Stories are Meant to be Shared


Hello! Hello! I have been missing, and that’s because April and May turned out to b
e real busy. They were full of happenings, events and collaborations. And so I had an enriching time meeting people, being inspired and then gushing about it all on social media. Amidst all these ‘gushing about’, I was faced with a dilemma: to share or not to share. But before I go to to that juncture of my narrative, let me step back and talk about the events that led me to it.

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It all began with a diplomatic event that I co-organised for my clients. And in the process, I had the privilege of meeting many strong, powerful and superbly talented women. These were diplomats, heads of organisations, Doctors, artists and professionals, who were not just talented, and confident, but were also women who believed in the power of their stories. Whenever people with passion and purpose articulate, there’s always much to learn from each view-point. I was not just inspired, but also heartened to see how stories had the capacity to reach out to people who would have never assumed what you have gone through and wouldn’t know otherwise, what your ideas are. These stories may have originated from a personal space perhaps, however, as soon as they were shared, they became a place of resource, a place to test ideas, to validate experiences and to learn. Learn, I surely did.

And on a morning, overcast with clouds, the guests arrived at the embassy, and  we celebrated 50 years of bilateral ties between Indonesia and Singapore. Along with that, we celebrated the inspiration behind Ibu Kartini of Indonesia. It reiterated the fact, that years after we are gone, our stories, our ideas and thoughts will be passed down. My sincere thanks to Indoconnect & the Indonesian Embassy for trusting me with such a beautiful and meaningful occasion.

For the second event, I had the opportunity to share my own story. This time, I was asked to share my ‘Empathy Journey’ as a mentor to teens-at-risk. This is a topic close to my heart. Nevertheless, it’s only when I began gathering my thoughts before the event, that I realised that even my own story needs introspection. I realised that empathy is not a tap to be switched on when I am mentoring or when I am volunteering, it’s a way of life  that should be a part of everything I do. I shared my epiphany, my leanings from the many inspiring people that I have met, and my learning from the many failures and successes that I have seen.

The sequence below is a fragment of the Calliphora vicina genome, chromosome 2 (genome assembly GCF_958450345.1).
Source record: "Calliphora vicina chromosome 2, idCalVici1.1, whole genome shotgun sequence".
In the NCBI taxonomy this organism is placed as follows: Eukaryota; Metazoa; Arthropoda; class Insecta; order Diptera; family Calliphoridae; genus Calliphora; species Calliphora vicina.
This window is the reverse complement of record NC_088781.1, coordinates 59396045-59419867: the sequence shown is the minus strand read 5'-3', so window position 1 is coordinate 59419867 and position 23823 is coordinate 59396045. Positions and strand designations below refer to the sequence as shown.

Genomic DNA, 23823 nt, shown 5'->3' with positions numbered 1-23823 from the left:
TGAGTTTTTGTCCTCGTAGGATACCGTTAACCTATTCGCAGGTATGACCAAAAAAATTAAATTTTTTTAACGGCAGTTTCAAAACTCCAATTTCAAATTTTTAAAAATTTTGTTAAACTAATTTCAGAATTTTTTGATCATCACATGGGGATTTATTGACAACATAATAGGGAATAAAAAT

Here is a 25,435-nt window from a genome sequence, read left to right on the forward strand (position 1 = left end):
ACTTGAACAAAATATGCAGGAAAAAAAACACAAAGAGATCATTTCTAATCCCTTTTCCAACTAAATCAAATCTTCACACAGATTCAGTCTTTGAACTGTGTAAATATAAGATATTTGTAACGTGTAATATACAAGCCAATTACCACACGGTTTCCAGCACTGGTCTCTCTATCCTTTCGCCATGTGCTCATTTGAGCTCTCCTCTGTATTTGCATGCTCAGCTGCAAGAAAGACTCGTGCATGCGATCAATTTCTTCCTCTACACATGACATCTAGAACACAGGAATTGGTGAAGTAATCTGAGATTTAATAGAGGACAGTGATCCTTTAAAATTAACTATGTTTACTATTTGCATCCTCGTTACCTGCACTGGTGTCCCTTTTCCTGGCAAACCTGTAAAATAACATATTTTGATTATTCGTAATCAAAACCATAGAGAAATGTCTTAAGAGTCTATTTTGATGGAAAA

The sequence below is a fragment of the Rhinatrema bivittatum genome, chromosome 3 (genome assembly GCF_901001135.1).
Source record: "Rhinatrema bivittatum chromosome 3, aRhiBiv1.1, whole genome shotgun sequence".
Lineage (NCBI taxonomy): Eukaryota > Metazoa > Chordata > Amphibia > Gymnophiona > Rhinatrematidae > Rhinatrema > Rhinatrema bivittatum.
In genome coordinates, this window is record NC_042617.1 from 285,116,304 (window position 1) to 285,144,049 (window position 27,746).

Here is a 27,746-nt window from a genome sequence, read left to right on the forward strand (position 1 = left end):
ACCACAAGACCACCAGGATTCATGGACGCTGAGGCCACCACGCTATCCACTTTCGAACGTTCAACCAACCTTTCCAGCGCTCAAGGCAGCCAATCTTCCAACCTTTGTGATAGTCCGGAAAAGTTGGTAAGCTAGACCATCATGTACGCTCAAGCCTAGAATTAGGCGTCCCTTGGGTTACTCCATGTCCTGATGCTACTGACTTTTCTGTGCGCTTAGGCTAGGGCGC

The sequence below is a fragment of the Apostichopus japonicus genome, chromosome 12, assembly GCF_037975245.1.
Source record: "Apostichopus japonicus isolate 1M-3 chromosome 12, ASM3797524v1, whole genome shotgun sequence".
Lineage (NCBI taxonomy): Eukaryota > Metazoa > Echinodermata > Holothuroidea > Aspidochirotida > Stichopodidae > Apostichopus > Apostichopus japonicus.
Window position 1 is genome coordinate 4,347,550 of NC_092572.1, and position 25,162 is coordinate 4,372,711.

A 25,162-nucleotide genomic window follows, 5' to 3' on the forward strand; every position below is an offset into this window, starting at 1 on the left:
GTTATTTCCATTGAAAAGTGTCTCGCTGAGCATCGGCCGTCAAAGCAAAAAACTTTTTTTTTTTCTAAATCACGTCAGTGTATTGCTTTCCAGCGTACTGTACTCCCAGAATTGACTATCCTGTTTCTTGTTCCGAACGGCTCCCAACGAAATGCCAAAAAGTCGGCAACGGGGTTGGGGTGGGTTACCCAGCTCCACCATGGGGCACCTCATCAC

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Ted Ed @ NYGH 2017

As I shared my story, I felt grateful to have been given this opportunity to address a crowd of young impressionable students. I hoped that I left some bits of my stories behind in that glittering hall, stories that could be used as a resource, as a validation and, as a positive learning.

Eventually, I was asked: should stories be shared? I thought back to the many who would say no. And then I thought of the few powerful and inspirational ones who would say, yes. I paused and took a stand: Positive stories and positive emotions are meant to be shared. The more they are shared, the more they reach people and touch them, engulfing them in a mist of positivity. They validate a positive intention and allow a feeling of wellbeing. Asian culture frowns upon boasting. However, I have seen the stories inspire many towards positive thoughts and positive actions. Ok, so what about negative stories? That would be an interesting debate, and we shall keep it for another day. But I can safely say that some people have a knack of turning even the negative stories to a positive one. One such young lady is Aija Mayrock. The spunky author, performer and activist turned her bullying experiences towards a positive road to success. I greatly enjoyed interacting with her. Look out for her interview in my next post.

For now, keep sharing!

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Being a women means looking out for one another


350507-women-in-protestWe have just stepped out of a Women’s Day celebration and are already waiting for the next one. Just in case, you were sequestered enough from the scene, a Women’s Day is that one designated day in March, set aside by the UN to recognise women’s achievements and contributions. It’s the day the media showcases inspiring stories of  women and it’s the day social activists pledge their support to women related causes. It’s also the day when the average man on the street applauds one half of the population simply, for being a woman. Faced with a day of such multitude, we  women, do feel obliged to concur politely. After all, there’s this vague responsibility to confine to the group that we have been placed under. Women.

Historically, the first recorded Women’s Day was celebrated in 1909 in the United States and the date was not 8th of March, it was 28th of February. Women’s Day took the international status only after the Copenhagen initiative in 1911. Interestingly, the date was still not 8th of March. The date, 8th March gained importance only in 1975. The day was marked to promote the participation of women as equal partners with men in order to achieve sustainable development, peace, security, and full respect for human rights. Soon after, violence against women became the prime concern and for the fourth time since 1999, the UN theme for Women’s day has shown concern for violence against women. The theme for 2013 reiterated it. “A promise is a promise: Time for action to end violence against women.”